The God of Longevity, With Attendant

Ren Yi

Gallery 13,
The Khoan and Michael Sullivan Gallery of Chinese Painting


Focus on the Object

The Artist

Ren Yi (1840-1896) moved to Shanghai in 1868 where he became the leading figure of the ‘Shanghai School’.
This term describes a set of painters working in Shanghai who broke away from the accepted 19th-century style of painting. Purchasers in Shanghai had tastes which allowed artists to break from art historical tradition, as they were often merchants or from abroad.

Previously, landscape was the dominant subject matter and colours were largely restrained. Ren Yi was well known for depicting unusual subjects, such as heroes from theatre and legend, painted in an exaggerated manner.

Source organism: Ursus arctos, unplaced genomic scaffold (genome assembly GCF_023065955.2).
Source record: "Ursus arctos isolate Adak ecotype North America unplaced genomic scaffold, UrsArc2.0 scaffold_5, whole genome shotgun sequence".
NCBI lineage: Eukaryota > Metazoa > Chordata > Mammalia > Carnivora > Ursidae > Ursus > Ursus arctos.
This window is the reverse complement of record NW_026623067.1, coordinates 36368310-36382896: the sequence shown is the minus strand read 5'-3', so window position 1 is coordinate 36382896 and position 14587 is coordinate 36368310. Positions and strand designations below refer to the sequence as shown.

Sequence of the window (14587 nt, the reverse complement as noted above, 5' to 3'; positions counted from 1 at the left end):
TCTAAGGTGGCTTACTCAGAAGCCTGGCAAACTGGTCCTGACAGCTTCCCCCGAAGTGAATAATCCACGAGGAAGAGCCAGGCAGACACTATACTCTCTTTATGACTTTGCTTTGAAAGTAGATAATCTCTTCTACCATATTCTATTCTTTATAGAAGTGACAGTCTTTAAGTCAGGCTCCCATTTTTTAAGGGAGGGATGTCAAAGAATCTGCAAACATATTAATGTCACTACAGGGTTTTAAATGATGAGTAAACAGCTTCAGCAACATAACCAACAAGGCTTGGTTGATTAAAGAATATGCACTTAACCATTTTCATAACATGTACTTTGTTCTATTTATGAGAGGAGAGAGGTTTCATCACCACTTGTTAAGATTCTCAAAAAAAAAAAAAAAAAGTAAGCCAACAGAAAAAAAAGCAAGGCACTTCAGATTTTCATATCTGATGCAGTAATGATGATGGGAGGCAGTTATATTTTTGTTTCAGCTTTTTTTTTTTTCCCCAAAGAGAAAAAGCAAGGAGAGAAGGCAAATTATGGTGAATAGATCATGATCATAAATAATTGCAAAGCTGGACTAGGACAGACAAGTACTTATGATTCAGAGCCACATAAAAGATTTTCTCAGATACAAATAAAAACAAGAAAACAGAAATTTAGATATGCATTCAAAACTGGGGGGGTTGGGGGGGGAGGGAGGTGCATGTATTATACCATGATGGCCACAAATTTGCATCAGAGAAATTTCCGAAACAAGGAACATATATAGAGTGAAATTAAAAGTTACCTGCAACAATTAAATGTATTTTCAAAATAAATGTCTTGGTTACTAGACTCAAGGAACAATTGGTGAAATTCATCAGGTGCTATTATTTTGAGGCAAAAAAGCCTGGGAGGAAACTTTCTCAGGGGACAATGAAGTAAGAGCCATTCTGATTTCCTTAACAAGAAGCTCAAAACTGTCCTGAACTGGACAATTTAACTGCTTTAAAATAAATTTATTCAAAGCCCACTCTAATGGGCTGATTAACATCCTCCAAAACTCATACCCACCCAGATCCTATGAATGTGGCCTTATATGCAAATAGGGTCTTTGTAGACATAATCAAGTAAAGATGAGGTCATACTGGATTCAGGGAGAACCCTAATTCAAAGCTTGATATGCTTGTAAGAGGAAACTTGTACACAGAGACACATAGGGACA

His pupil Wu Changshuo, who added the calligraphy to this painting, was also a painter and seal carver.


The God of Longevity (Shoulao) is one of a triad of Chinese gods, along with the Gods of Salaries and Happiness. Shoulao always has the face of an old man, with a white beard and eyebrows and a large bald head. Usually he is seen leaning on a gnarled stick with the peach of immortality in his hand.

This painting also has the informal title “Winter and Spring” which may refer to the two figures: she with her youth and blossoming branch of rejuvenation and he with his old age and gnarled stick. In China, old age is not regarded negatively, but as a great blessing, and the God of Longevity is greatly honoured at the birthdays of the elderly. He is reputed to decide the date of everyone’s death – no small responsibility.

The calligraphy, added later in 1919, roughly translates as “Beauty extends the years”.